BUSINESS LEADERSHIP: Sustainability benchmarking tool launched for hotels


Image: Hilton

It is often said that, in sustainable business, you cannot manage it if you cannot measure it. How will you know what a good carbon target is, or track progress, without a baseline, for example?

To that end, the Sustainable Hospitality Alliance has launched a new benchmarking tool to help its 270+ participating businesses track their own progress and learn from one another. The tool features different frameworks for businesses with mature ESG strategies and those just starting out. It covers topics including water stewardship, climate and human rights.

Frameworks can also be altered by hotels, to account for how material each topic is for their location and size. For example, large hotels in water-stressed regions may want to give more weighting to water.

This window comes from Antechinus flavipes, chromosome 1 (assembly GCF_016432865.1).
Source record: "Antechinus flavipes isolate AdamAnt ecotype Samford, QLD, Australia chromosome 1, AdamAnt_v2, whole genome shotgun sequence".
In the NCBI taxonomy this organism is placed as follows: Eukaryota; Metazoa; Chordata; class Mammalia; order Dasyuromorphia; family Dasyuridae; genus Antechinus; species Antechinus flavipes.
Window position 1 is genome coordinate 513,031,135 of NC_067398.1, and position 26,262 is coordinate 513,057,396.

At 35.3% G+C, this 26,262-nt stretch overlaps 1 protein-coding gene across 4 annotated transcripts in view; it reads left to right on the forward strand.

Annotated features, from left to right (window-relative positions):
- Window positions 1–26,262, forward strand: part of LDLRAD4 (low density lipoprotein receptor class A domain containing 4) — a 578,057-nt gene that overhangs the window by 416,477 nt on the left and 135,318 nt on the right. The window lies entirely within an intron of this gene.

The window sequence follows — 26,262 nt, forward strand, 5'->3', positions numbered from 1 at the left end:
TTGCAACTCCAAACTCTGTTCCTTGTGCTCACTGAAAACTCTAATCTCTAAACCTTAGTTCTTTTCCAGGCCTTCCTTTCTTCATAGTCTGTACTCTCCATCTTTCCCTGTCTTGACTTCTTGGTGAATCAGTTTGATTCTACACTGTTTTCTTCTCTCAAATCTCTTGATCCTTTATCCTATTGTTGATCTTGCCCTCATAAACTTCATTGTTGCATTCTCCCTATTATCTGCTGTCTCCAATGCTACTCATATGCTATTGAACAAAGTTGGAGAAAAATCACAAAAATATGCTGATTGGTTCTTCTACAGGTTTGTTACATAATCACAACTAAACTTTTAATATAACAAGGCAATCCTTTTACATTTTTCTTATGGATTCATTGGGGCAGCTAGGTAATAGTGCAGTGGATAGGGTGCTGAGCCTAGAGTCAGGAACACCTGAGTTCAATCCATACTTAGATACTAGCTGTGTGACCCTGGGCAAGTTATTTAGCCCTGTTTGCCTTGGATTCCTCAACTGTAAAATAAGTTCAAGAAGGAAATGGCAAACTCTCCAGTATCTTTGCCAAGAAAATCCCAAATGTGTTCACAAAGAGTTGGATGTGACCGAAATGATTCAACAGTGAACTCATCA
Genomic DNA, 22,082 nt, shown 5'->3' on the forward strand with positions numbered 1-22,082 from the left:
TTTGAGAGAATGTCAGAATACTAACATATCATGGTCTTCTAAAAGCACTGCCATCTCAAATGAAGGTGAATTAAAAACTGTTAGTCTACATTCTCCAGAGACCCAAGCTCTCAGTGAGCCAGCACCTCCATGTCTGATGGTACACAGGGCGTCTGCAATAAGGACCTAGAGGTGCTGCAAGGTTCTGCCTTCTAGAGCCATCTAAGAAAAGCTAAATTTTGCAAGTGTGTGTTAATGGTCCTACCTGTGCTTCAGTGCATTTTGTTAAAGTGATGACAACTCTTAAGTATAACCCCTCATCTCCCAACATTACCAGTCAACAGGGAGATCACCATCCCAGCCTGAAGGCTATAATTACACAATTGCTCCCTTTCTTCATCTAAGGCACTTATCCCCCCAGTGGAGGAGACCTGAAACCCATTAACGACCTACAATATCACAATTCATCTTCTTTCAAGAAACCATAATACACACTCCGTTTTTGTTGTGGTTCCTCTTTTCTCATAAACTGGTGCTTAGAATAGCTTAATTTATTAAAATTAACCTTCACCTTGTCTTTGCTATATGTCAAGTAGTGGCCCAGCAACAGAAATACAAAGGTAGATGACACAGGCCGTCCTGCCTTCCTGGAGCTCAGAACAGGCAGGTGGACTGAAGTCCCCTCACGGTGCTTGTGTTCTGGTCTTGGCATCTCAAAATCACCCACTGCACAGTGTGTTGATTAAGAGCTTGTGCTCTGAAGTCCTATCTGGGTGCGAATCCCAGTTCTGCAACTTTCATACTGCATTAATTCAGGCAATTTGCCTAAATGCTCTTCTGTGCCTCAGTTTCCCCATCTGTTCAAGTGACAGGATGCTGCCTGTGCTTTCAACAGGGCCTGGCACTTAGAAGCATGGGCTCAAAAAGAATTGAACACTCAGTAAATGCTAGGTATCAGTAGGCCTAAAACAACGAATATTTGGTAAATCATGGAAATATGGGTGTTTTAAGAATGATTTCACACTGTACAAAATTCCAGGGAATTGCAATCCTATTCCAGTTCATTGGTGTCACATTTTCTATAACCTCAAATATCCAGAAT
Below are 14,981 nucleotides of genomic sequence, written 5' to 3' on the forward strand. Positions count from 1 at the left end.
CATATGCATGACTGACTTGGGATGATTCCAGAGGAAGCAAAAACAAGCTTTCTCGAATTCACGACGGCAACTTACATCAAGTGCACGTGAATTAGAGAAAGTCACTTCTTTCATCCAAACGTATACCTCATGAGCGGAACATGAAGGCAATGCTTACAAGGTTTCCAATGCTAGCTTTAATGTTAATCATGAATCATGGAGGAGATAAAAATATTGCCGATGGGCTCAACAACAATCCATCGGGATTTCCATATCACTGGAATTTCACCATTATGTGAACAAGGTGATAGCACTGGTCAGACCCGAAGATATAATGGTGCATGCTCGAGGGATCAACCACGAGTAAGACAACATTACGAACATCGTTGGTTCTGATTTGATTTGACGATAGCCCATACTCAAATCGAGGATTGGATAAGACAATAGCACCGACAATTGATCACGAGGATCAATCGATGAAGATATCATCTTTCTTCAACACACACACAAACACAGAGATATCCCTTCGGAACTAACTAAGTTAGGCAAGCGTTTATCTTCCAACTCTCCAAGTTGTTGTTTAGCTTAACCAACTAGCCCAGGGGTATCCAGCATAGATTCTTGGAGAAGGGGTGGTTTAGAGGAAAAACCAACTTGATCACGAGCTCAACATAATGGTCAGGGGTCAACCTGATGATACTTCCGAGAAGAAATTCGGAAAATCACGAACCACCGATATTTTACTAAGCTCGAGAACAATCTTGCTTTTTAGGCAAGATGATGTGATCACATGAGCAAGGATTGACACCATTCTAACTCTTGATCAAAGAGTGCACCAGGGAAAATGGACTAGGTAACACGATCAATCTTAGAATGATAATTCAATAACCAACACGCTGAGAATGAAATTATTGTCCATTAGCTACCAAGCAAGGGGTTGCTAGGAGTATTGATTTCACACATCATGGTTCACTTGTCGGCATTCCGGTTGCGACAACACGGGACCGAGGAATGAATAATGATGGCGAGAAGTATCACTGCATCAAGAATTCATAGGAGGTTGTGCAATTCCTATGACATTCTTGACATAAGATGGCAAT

The Alliance said in a statement that while awareness of the sector’s impacts on society and the environment is increasing, the “overwhelming multitude of general and specialised frameworks makes it challenging to navigate” data management and disclosure.

Alliance chief executive Glenn Mandziuk said that the tool “will continue to align with existing, as well as, upcoming regulations and initiatives, so that the Pathway can continue to serve as a baseline for further developments and standardisation”.